William Shakespeare (26 April 1564 - 23 April 1616 / Warwickshire)
Sonnet 95: How sweet and lovely dost thou make the shame
How sweet and lovely dost thou make the shame
Which, like a canker in the fragrant rose,
Doth spot the beauty of thy budding name!
O, in what sweets dost thou thy sins enclose!
That tongue that tells the story of thy days,
Making lascivious comments on thy sport,
Cannot dispraise, but in a kind of praise,
Naming thy name, blesses an ill report.
O, what a mansion have those vices got
Which for their habitation chose out thee,
Where beauty's veil doth cover every blot,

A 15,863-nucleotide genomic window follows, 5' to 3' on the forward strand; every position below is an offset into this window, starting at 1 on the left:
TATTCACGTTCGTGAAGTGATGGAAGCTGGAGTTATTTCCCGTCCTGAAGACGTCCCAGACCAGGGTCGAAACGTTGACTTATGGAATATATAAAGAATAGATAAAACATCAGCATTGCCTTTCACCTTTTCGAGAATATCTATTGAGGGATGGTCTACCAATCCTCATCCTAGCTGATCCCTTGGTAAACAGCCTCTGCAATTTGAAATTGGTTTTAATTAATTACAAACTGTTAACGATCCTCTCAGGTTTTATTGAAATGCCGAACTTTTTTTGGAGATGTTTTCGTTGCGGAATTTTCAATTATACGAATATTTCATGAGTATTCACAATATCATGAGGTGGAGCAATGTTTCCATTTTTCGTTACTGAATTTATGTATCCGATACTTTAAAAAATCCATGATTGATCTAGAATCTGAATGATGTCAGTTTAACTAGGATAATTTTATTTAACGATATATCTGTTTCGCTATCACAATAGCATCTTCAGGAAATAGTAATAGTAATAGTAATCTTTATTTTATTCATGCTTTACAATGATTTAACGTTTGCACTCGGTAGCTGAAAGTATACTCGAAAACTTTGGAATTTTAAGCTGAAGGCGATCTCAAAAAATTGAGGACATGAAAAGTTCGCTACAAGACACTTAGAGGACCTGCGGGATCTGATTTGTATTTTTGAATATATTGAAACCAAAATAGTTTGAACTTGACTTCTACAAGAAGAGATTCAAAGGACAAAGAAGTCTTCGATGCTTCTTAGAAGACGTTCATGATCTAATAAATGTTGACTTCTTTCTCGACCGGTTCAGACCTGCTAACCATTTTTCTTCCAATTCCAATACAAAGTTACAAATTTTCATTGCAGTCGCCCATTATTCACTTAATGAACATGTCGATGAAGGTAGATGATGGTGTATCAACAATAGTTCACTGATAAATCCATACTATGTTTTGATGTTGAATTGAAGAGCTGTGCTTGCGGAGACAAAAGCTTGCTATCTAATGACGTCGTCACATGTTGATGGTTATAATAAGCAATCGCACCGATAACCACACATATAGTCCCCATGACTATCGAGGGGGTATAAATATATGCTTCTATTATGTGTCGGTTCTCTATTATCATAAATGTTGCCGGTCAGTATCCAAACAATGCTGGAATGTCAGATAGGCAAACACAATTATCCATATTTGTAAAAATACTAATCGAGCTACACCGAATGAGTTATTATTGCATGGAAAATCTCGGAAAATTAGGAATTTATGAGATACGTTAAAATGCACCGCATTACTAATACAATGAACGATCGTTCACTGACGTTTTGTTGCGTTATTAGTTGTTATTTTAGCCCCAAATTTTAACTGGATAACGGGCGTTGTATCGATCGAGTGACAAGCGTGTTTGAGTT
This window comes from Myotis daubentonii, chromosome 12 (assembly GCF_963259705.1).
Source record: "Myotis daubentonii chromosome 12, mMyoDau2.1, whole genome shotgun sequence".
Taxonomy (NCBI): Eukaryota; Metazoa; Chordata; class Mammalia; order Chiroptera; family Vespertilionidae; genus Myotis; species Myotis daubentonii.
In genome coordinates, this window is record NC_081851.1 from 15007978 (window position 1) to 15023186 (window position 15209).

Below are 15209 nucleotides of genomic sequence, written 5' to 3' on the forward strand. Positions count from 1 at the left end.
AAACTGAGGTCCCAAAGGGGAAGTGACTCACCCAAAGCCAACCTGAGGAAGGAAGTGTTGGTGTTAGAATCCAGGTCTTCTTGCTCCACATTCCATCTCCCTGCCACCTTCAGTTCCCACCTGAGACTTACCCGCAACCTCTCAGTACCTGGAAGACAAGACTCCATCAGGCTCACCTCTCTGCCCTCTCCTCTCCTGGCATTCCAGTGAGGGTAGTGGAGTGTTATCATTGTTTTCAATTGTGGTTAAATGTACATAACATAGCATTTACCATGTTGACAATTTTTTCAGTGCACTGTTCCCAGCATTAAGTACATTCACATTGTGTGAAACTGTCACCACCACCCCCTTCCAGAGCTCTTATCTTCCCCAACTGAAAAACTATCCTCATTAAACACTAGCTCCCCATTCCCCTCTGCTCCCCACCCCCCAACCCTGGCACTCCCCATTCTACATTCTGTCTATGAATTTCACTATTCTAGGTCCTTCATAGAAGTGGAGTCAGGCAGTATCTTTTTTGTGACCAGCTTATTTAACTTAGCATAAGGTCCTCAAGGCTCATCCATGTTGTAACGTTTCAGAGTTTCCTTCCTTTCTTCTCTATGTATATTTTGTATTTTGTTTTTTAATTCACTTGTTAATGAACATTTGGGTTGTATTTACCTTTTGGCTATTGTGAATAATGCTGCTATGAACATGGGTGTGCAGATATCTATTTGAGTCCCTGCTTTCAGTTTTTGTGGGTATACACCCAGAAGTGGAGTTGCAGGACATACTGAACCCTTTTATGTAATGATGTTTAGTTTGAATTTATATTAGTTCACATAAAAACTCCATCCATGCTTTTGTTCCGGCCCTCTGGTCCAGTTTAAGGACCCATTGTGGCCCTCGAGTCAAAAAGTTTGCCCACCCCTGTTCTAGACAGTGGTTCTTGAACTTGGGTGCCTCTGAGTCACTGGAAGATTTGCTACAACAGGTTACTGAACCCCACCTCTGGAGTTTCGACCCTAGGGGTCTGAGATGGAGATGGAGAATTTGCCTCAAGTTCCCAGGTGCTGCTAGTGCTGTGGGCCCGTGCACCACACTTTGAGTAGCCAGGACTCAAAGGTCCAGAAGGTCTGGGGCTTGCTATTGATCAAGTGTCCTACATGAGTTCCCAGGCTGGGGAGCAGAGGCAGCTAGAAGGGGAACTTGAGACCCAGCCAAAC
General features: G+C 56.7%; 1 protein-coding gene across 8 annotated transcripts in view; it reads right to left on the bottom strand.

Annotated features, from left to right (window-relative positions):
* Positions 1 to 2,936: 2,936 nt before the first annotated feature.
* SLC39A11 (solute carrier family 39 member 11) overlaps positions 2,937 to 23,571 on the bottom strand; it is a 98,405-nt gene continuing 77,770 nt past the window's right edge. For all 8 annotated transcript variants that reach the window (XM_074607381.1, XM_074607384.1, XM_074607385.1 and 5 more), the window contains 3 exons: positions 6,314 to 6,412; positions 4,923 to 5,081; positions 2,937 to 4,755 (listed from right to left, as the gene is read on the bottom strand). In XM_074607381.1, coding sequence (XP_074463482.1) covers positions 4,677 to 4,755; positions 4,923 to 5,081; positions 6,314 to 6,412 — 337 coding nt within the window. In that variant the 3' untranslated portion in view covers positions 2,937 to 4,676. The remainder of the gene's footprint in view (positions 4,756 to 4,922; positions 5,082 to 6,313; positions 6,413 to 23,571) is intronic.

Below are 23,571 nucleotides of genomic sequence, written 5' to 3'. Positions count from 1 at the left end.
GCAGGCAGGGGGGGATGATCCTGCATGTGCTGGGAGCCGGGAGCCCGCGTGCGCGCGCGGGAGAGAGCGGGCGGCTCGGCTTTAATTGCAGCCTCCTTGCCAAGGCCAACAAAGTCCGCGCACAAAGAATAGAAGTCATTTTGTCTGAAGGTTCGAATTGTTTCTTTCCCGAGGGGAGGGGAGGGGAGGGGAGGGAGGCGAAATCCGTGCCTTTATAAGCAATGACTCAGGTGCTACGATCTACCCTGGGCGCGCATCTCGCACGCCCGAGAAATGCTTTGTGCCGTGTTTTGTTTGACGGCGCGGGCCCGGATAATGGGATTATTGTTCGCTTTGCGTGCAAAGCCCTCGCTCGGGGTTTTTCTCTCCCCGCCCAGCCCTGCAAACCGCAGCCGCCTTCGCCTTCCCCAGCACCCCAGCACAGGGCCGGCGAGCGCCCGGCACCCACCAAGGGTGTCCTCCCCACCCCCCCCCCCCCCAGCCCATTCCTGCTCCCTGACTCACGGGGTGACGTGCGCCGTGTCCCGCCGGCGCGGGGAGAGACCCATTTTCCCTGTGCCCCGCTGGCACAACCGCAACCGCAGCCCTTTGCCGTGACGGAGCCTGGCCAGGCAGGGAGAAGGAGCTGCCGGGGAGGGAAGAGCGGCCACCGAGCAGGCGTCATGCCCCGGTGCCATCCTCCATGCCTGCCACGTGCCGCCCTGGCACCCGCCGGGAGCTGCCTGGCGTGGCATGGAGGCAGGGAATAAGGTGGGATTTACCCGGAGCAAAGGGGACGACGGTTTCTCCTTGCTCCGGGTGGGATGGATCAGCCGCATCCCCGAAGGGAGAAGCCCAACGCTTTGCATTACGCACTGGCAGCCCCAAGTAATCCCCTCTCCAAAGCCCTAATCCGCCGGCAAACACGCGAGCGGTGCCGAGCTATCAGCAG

And all things turns to fair that eyes can see!
Take heed, dear heart, of this large privilege;
The hardest knife ill-used doth lose his edge.
Comments about this poem (Sonnet 95: How sweet and lovely dost thou make the shame by William Shakespeare )
People who read William Shakespeare also read
Top 500 Poems
The Road Not Taken
If You Forget Me
Still I Rise
Edgar Allan Poe
I Know Why The Caged Bird Sings
Stopping by Woods on a Snowy Evening
William Ernest Henley